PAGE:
Because of health reasons Gary Kubiak stepped down as the head coach of the Denver Broncos after the 2016 season. He remains the last coach to lead the Broncos to the playoffs. On twitter a commenter made a good point when he mentioned the Broncos lost a first ballot Hall of Fame QB to retirement and a SB winning head coach in the space of two years. He pointed out that this had never happened before. He then went on to make an ass of himself so I blocked him, but his point remains valid.
You know me, this sent me to history books to research some things:
- How long do SB winning head coaches stay with the team that they led to SB victory?
- How do teams fare after SB winning coaches leave the team?
- How many QBs got voted into the HoF on the first ballot? (not going to answer this one)
- (really 2a) How many of those QBs left the team soon (or immediately after winning the Lombardi trophy? (some discussion of this will occur)
The last one is easy since only two QB have left the team via retirement immediately after winning - John Elway and Peyton Manning.
This piece is mostly going to focus on questions one and two. Generally the head coaches who leave soon after winning a Super Bowl do so for personal reasons and not because of “poor job performance” (duh!).
There have been 35 different head coaches to win a Super Bowl - thirteen men have done it more than once.
|SB Winning Head Coach||SB Victories||Years after SB Win HC left Team|
|Bill Belichick||6||still there|
|Mike Tomlin||1||still there|
|John Harbaugh||1||still there|
|Pete Carroll||1||still there|
|Andy Reid||1||still there|
|Sean McVay||1||still there|
A value of zero in the “when they left” column means that they left the team after winning the Super Bowl and before the start of the next season (team had new HC in season after winning SB). Vince Lombardi, Bill Parcells (after his second), Jimmy Johnson (after his second) and Dick Vermeil all did that. Joe Gibbs, Bill Cowher, Gary Kubiak and Bruce Arians all lasted one season after their wins before leaving their respective teams.
This means that the Broncos are not in a situation that is uncommon insofar as their SB winning head coach left soon or immediately after hoisting the Lombardi trophy.
I’ll dig deeper into the QB question next week, if there is enough interest.
For those who want the Broncos to hire Sean Payton because he is on this list of SB winning HC’s, know that no head coach has ever won the SB with two different franchises. There are a five men who have led more than one team to the SB and Chiefs head coach, Andy Reid, is one of them. So is former Bronco head coach, Dan Reeves.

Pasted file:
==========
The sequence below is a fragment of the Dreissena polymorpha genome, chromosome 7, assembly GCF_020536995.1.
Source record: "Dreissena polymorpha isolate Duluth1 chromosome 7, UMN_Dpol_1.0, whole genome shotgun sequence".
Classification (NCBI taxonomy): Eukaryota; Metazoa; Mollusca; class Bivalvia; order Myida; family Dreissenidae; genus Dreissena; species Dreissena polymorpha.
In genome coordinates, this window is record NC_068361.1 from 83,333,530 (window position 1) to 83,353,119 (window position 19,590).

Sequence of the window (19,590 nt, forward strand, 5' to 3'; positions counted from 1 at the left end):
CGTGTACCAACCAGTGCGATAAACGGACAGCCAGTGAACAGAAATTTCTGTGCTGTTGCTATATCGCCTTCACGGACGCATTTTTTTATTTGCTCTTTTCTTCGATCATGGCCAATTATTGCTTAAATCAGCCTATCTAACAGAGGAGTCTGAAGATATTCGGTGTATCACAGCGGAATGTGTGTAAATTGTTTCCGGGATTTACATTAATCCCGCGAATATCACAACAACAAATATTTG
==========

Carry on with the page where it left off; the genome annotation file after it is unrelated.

Interestingly enough there are two men who could join that group of five this season in Doug Pederson (with the Jaguars) and Mike McCarthy (with the Cowboys).
Now on to the underlying question - how much of a negative affect did Kubiak’s departure have on the Broncos organization? To answer that we need to look at other teams that have “lost” their head coach soon after winning it all.
The Packers won the first two Super Bowls; then Vince Lombardi left the team. Over the next 15 seasons, they made the playoffs twice, losing in the divisional round both times. They went from January 1968 to January 1983 without winning a playoff game. While our drought of playoff appearances seems dire, the Broncos have a long way to go to match the post-SB win post-HC loss misery of the Packers from the last century.
The Packers had four winning records from 1968 to 1992. They wandered in the wilderness of loss for many many years after winning SB II.
Like some coaches you will see later, Lombardi retired only to come back to the NFL not long after. Unlike those other guys, Lombardi would only last one season as the head coach in Washington in 1969 before he was “retired”. He died of colon cancer in early September 1970 before the start of the Season. He was 57.
Bill Walsh “retired” after his 49ers barely edged the Bengals in SB XXIII, but the 49ers machine chugged along quite nicely after Walsh left the team. (Walsh came out of retirement in 1992 to be the head coach of Stanford for three seasons.) The 49ers won the next Super Bowl (obliterating the Broncos) under new head coach George Seifert. They proceeded to make the playoffs in eight of the nine following seasons winning another Super Bowl in 1994 (against the Chargers in their lone SB appearance) and losing in the NFCC four times (three of those four teams won the SB with the only exception being the 1997 Packers who lost the Broncos).
Obviously the 49ers did not lose much when Walsh retired.